Virtual reality war

Virtual reality is used to design combat situations or a ‘virtual war’ for use as a training tool. A simulated war zone is an ideal way to train soldiers for engagement with the enemy but in a controlled way. It removes the risks associated with a real world combat situation such as death or injury.

VR combat situation

The idea behind this is to prepare soldiers for a real, live combat situation. It teaches ways of dealing with unexpected events, for example, a sniper attack, but without putting themselves in danger. It is vitally important that they are taught how to react to dangerous settings where the wrong decision may mean the difference between life and death.

This is particularly important when training soldiers to become platoon leaders or in any other position of responsibility. These soldiers know that they are in charge of a group of fit and eager men and women who have to be trained in front line combat. Plus there are the many complex dynamics associated with leading a platoon which can only be learnt in a training situation.

So where does virtual reality fit into all of this? It teaches soldiers about the importance of communication and following orders. It also instructs them in combat techniques and means of survival. Plus it shows them ways of navigating and dealing with what is often a hostile environment. Here they learn how to deal with hostile locals as well as being on guard for the unexpected such as IED’s (improvised unexploded bombs), suicide bombers or sniper attacks.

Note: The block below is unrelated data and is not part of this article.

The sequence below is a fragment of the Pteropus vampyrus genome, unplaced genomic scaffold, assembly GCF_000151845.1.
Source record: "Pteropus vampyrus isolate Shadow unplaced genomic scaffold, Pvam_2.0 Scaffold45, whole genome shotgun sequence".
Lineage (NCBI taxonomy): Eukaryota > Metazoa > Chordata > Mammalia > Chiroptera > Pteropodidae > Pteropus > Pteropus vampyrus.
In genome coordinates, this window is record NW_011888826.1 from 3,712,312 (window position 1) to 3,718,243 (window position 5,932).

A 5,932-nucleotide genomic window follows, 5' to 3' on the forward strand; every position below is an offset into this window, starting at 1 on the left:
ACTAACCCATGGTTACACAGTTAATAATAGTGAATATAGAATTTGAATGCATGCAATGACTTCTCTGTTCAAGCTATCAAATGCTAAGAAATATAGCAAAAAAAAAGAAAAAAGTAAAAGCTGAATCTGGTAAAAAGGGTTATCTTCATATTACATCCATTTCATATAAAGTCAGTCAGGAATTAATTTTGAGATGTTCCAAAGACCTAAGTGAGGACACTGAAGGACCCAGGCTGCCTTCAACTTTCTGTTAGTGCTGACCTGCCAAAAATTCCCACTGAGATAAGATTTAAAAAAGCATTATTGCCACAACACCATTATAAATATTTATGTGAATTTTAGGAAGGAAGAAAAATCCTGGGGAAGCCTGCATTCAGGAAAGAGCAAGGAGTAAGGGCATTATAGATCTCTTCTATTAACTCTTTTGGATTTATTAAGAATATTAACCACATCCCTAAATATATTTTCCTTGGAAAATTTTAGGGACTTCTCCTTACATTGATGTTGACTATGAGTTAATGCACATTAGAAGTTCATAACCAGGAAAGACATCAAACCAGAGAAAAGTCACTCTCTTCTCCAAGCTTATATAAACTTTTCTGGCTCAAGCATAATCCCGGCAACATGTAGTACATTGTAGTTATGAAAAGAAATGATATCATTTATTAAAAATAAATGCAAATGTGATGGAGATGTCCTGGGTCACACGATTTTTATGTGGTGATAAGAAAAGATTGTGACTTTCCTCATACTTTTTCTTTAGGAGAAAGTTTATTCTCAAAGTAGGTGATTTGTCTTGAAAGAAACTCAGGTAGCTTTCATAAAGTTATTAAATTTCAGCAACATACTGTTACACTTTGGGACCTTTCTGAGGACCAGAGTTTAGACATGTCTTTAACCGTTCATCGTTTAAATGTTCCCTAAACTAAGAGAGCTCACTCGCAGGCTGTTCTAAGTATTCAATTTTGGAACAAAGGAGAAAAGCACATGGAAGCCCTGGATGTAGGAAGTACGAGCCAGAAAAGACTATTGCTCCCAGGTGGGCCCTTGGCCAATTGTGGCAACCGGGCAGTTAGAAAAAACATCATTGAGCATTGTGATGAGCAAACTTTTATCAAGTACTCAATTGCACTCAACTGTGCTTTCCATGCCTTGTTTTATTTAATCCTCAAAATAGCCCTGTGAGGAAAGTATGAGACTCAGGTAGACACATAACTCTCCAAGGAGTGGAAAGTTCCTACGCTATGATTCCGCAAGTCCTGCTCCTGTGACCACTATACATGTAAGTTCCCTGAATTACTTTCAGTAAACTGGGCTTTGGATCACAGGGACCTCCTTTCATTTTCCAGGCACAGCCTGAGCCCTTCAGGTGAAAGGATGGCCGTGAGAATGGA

A simulation of a war zone enables inexperienced soldiers to learn and handle high stress situations. They can be taught how to take out a target or how to respond to enemy fire.

Virtual reality is not just used for on the ground scenarios: it is also used to train combat pilots, for example helicopter pilots who have to navigate an aircraft in difficult conditions, e.g. night time flying. They use a flight simulator and wear a head mounted display (HMD) which enables them to experience a change in perception as they move their head.

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